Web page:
SOIL: This is just dirt. Don’t overthink it. Find somewhere you can dig some up. A friend’s house, an empty lot, another part of your own yard, just get some. You’ll need your shovel and at least one bucket. Fill up your raised bed with this. (You can break up the soil first with your spade if you want. It will help drainage, but if you’re feeling lazy, skip it.)
COMPOST: If you have compost, put a nice fat layer on top of your dirt. If you don’t have compost, relax. Plant your garden anyway, but start a pile now. Just pile up all your leaves, lawn waste, fruit and veggie scraps in a pile. Keep the pile topped with a layer of dry leaves or pine straw to keep flies and smell away. Compost is just rotting stuff. When it rots down do a nice, black, crumbly consistency, it’s ready to add to the garden. Depending on the materials and your weather conditions, this can take a few months to a few years. So get started on your pile.
MULCH: I use the pine straw that collects on my roof. You can also use dried leaves, hay, wood chips, cardboard, newspapers, carpet scraps, or tin foil. Light mulch like tin foil and cardboard need to be anchored with rocks or something to keep them from blowing away.
At this point, you should have a raised bed full of dirt, compost and covered with mulch. This is where your groceries will live. Love it. Water it down with the hose. Really soak it good.
Now you’re ready to start adding food. There are two ways to do this: seeds and plants.
SEEDS: This is the cheapest. You can find seeds online or at local stores: hardware, garden, dollar tree, big box, farmers’ market. Plant seeds directly in your bed by making a little hole in the mulch layer. Plant the seeds, leaving the hole for the seedlings to sprout through. Keep them moist until they germinate, then keep them watered until they get a few inches high. You can also germinate seeds in little containers of dirt, transplanting them into the bed when they’re a few weeks old.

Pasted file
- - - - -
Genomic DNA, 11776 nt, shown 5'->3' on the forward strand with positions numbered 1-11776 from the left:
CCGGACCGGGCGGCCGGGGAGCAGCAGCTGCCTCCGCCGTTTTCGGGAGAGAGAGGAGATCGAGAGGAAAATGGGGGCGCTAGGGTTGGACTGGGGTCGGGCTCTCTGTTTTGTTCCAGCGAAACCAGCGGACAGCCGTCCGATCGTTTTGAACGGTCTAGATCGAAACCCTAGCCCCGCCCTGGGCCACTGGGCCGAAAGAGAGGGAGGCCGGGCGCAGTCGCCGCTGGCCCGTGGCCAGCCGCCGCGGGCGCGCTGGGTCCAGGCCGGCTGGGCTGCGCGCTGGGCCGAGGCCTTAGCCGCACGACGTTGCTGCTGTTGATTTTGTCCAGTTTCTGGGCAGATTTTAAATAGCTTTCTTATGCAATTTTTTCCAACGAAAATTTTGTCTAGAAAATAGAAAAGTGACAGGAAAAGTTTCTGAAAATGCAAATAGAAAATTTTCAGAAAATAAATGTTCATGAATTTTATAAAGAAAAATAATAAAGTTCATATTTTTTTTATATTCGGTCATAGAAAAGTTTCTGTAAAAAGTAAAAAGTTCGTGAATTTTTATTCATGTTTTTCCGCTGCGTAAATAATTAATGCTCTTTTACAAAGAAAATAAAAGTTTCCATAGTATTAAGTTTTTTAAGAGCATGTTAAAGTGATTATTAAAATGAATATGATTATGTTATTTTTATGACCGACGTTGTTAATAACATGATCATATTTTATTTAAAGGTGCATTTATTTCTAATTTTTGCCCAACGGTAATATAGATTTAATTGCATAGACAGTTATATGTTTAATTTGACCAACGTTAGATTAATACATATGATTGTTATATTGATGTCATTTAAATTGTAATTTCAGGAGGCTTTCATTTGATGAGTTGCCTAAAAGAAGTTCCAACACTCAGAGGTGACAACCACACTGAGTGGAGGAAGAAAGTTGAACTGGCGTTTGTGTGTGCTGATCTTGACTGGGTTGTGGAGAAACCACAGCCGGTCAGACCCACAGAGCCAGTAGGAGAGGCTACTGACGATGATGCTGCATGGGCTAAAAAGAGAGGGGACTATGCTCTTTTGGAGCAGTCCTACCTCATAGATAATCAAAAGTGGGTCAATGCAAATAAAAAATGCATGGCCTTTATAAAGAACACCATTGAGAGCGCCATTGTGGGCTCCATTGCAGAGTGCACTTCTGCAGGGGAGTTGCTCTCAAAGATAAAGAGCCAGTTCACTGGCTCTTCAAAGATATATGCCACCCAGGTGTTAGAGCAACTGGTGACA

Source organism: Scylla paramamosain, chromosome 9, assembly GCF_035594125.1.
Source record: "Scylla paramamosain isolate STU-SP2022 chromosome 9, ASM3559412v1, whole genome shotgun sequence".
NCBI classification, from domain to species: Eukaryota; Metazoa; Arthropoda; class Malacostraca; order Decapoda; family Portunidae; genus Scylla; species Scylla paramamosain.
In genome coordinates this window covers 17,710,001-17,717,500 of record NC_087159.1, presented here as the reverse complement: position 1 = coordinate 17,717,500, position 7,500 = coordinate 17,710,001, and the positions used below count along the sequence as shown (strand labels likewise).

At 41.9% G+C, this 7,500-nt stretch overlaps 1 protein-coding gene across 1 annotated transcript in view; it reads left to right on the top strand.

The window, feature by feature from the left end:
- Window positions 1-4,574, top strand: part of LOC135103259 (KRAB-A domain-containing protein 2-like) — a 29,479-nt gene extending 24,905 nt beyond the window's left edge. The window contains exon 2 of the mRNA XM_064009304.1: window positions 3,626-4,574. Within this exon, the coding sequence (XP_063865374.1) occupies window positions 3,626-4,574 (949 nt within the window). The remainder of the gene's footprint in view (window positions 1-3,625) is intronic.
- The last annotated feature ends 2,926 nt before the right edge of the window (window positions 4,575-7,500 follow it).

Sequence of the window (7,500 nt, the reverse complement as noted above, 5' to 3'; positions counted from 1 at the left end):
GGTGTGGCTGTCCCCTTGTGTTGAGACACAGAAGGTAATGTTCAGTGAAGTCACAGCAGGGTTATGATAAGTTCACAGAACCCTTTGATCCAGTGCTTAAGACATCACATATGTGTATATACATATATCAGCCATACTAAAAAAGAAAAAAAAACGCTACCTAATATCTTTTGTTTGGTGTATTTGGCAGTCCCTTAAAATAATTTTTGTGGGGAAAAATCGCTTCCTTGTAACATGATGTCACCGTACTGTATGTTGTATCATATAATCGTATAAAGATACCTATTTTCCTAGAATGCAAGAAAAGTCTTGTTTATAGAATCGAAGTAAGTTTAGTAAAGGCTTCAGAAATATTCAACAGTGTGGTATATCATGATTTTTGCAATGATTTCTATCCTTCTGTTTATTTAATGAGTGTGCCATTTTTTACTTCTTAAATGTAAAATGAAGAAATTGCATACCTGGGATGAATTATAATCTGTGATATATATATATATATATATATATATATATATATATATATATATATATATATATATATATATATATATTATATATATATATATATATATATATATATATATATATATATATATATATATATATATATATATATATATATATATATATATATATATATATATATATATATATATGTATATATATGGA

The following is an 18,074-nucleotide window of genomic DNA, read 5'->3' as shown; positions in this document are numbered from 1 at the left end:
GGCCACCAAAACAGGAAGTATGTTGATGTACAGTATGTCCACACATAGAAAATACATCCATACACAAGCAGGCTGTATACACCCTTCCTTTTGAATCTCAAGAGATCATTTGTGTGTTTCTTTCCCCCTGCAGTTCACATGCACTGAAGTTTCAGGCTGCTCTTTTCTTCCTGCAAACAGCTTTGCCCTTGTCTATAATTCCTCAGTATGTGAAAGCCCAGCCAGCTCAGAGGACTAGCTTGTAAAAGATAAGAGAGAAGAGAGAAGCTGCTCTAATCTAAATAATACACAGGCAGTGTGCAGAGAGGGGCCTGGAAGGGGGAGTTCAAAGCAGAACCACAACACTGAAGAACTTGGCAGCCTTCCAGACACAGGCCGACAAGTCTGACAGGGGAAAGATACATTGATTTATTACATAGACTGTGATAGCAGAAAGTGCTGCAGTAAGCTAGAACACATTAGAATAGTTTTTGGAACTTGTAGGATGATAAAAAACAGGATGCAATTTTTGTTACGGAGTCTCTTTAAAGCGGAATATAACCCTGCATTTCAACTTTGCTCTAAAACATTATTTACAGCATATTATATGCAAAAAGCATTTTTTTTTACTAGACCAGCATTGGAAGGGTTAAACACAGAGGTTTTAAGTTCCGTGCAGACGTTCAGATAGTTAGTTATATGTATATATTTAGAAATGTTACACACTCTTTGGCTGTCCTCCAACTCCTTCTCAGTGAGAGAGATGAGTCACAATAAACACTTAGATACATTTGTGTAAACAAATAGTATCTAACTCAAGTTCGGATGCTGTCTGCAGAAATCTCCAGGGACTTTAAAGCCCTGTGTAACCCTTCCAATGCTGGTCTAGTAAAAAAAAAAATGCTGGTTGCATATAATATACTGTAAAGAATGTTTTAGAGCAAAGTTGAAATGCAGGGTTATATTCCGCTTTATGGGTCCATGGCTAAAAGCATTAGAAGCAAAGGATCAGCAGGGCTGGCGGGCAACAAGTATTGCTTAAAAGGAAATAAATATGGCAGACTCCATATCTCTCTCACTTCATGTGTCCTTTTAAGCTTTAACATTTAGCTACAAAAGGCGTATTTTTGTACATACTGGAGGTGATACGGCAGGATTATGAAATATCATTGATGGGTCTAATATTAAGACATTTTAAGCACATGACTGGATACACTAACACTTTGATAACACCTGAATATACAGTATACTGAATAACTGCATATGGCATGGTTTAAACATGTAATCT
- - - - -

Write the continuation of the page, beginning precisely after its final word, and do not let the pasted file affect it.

YOUNG PLANTS: It costs a bit more to buy plants, but sometimes it’s worth the tradeoff in babysitting seedlings. Some sources for veggie plants to transplant into your new incredible, amazing garden bed: hardware and home improvement stores, local feed & seed, freecycle, garden stores, Facebook groups, grocery stores (sometimes have fresh herb plants in the produce section). Friends who garden often have stem or root cuttings, extra seeds, or volunteer plants to give away.
Once you’ve got your veggies planted in the beds and they’re a few inches high, water them deeply every other day or so. Don’t let them stay wet, but don’t let them die of thirst either. Check them every few days for weed or insect infestation. In just a month or so, you should have something to eat that you grew in your backyard.
It’s easier and cheaper than you think. Go ahead and try something. One bed. One plant. Start from there.
SOURCES: My two favorite gardening books are White Trash Gardening by Rufus T. Firefly (as told to Mike Benton) and Possum Living by Dolly Freed. These are worth purchasing to have as reference. Everything else I check out from the library as needed.